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Tech Independent Critic Impeached, EIC Resigns

By Kathy Dobson

STAFF REPORTER

Following a three-week-long internal dispute among managing board members concerning the role of the ombudsman at The Tech, Brian Loux ’04, the Editor in Chief of The Tech, resigned last Friday, and John A. Hawkinson, The Tech’s ombudsman, was impeached and removed at a Tech managing board meeting held on Sunday.

In a statement read at the managing board meeting, Loux expressed his dissatisfaction with the way in which senior members of The Tech handled what he called “a crisis” concerning the suspension of Hawkinson over an alleged violation of The Tech’s managing board meeting confidentiality policy and the subsequent reactions of Hawkinson, Tech Chairman Hangyul Chung ’05, and certain other editors of The Tech.

“I agree that the situation had become very political, and it created a lot of tension,” Chung said. “It really divided a lot of people on the issue, so I can understand” Loux’s position, she said.

Chairman considers resigning

Keith J. Winstein G, a senior editor for The Tech, said that the three members of the executive board remaining after Loux’s resignation threatened to resign if Hawkinson, who has been the Tech’s ombudsman since May of 2003, was not impeached. These three members were Chung, Business Manager Roy K. Esaki ’04, and Managing Editor David Carpenter ’05.

Chung said that she had had thoughts of resigning and that Hawkinson and his position were part of the problem. “Like any student group at MIT, we are very passionate and emotionally attached to what we do,” and Hawkinson’s criticism was causing a decline in morale among Tech staff, she said. She stressed that The Tech is a student newspaper and not a professional publication, and Hawkinson “wasn’t necessarily the diplomat that was needed in that position.”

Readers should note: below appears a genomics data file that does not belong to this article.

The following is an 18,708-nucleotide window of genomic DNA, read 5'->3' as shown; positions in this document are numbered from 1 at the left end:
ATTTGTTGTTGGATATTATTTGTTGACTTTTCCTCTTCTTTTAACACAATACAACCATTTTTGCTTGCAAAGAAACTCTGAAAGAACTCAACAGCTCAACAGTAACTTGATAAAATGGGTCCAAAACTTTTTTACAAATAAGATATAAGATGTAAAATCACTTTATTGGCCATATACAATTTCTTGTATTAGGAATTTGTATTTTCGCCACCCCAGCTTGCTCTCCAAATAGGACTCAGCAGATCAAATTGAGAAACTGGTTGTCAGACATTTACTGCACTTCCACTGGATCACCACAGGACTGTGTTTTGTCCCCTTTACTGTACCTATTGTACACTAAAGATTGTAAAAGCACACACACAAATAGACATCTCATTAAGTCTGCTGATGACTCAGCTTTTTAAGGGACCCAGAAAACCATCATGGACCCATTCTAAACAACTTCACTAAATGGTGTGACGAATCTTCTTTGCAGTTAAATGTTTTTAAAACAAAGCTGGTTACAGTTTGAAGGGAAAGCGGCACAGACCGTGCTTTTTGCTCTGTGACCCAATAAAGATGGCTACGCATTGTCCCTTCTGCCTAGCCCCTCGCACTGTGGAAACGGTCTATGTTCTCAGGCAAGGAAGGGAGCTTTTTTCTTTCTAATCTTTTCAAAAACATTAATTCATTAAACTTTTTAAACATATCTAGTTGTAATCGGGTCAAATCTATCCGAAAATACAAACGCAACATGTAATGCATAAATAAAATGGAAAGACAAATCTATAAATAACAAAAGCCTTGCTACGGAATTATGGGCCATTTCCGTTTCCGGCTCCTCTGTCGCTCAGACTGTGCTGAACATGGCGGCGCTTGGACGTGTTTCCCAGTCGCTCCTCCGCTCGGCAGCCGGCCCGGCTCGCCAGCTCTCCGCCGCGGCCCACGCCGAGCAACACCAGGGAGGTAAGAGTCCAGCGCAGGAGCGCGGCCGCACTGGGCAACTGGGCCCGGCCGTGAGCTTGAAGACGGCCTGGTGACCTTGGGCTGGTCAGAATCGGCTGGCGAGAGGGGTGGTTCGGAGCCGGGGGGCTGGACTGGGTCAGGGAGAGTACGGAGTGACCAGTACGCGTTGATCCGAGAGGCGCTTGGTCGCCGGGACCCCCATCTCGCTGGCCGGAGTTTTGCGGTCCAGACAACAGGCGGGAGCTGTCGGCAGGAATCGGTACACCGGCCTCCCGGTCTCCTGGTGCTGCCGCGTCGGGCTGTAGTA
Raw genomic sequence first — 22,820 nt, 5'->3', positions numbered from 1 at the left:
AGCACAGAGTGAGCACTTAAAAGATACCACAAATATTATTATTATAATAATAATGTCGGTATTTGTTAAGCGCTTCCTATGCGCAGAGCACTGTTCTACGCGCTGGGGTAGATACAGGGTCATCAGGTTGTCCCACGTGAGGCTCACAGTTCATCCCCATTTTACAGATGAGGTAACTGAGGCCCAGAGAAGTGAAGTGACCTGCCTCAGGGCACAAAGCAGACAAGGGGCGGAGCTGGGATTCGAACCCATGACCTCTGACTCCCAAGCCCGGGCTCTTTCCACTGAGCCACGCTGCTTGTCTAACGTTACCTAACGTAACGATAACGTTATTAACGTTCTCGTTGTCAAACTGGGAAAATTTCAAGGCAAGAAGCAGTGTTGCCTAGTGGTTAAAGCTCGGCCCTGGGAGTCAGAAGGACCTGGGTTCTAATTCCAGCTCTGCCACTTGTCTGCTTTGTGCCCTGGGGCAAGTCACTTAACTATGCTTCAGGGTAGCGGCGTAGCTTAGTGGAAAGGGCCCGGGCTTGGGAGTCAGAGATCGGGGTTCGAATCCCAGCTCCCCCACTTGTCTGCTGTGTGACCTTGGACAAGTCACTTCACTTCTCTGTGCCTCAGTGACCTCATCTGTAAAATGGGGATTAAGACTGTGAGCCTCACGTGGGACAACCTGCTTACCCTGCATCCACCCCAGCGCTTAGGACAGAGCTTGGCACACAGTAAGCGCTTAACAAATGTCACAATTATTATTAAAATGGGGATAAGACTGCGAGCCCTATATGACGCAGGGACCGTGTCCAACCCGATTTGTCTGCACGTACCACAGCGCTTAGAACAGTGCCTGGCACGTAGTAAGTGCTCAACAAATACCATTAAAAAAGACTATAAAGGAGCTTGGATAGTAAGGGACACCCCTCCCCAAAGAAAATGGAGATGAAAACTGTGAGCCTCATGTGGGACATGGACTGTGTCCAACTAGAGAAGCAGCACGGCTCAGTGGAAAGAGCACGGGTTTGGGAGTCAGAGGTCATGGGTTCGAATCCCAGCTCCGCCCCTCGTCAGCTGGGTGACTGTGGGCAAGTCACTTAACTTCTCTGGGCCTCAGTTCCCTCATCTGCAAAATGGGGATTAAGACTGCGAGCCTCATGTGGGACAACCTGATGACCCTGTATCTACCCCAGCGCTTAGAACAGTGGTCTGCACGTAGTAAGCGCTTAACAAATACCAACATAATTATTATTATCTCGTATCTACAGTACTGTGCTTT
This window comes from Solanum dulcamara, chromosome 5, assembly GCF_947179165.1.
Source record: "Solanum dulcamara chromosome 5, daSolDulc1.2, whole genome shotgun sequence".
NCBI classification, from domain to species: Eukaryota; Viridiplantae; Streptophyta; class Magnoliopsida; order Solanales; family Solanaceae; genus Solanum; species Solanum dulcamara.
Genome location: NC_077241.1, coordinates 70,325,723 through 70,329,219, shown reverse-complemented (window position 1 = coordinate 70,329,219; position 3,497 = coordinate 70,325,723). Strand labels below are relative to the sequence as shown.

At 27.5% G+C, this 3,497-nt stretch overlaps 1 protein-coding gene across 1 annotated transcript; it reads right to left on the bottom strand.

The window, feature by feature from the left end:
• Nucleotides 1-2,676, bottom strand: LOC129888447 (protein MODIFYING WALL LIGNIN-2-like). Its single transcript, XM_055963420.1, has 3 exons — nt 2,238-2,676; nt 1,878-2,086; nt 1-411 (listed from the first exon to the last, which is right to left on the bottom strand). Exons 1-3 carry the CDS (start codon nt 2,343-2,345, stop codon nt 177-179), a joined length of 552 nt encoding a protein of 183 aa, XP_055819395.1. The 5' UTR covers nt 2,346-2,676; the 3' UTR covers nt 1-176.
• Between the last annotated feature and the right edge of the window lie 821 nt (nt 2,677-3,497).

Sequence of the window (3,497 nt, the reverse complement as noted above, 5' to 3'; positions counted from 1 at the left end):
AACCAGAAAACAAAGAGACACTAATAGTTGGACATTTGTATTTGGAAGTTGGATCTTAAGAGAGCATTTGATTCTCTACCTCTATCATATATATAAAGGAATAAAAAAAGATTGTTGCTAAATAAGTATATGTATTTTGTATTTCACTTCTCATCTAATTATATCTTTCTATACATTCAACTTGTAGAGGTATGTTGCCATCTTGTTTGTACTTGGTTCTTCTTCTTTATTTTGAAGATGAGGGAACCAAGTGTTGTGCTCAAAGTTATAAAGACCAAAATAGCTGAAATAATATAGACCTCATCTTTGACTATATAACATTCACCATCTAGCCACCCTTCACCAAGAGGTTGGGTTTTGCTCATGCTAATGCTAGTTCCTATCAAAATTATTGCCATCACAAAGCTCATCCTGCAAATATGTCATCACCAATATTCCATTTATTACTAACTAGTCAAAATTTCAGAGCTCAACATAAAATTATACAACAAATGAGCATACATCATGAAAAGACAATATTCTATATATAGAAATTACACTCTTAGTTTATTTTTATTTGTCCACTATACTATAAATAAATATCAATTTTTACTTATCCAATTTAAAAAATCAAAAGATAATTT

Esaki and Carpenter had no comment about their intentions of resigning.

Loux said that he was unhappy with the internal disruption in The Tech. “The entire issue has become a political game” for the leaders of The Tech, and they lost sight of “the job of putting out a paper,” he said.

Of the 21 managing board votes, 17 were for impeaching Hawkinson, three were against impeaching him, and one was an abstention. According to The Tech’s constitution, a two-thirds majority of the managing board “is sufficient to remove a member at an impeachment meeting.”

“I can’t really hold it against the people on the managing board that they voted against me, given that their other option was to lose direction and leadership on such a large scale,” Hawkinson said, referring to the resignation intentions of Chung, Esaki, and Carpenter if he stayed.

Ombudsman position unclear

Frank Dabek G, who created the position of the ombudsman at The Tech in 2000 and served as the first ombudsman from October 2000 to December 2000, said that his intent was to provide an independent critic to channel reader’s concerns. “I thought [Hawkinson] provided a valuable service to The Tech,” Dabek said. However, “someone in the position of a critic needs to keep in mind that he’s working with volunteers” and that the job requires a lot of diplomacy and communication with both the readers and editors.

Loux said he thought that Hawkinson’s criticism was too harsh. “His tone and style in both writing his column and dealing with people in the Tech office did not help the Tech or the readers and became somewhat of an insult-fest,” Loux said.

“The reason for not having an ombudsman was that the depth of criticism was too strong and too harsh to deal with,” Hawkinson said, but “the fact that it was improving credibility with readers didn’t seem to matter” to the managing board.

Winstein said that the ombudsman not only adds credibility to The Tech, but also helps to keep the power of the newspaper in check. “Ten thousand people read The Tech, and you can ruin somebody’s life,” Winstein said. “I think we needed a check on that power and [Hawkinson] was that check, and I think removing him immediately because of the ultimatum from the executive board was atrocious.”

As to whether Hawkinson would return as the ombudsman if asked, “if I believed that the paper wanted me back as ombudsman, I probably would be willing to serve as that position, but I would want some guarantee as to their handling of me, because they are completely disregarding the rules,” Hawkinson said.

There is an editor’s note regarding these events on page four of this issue of The Tech.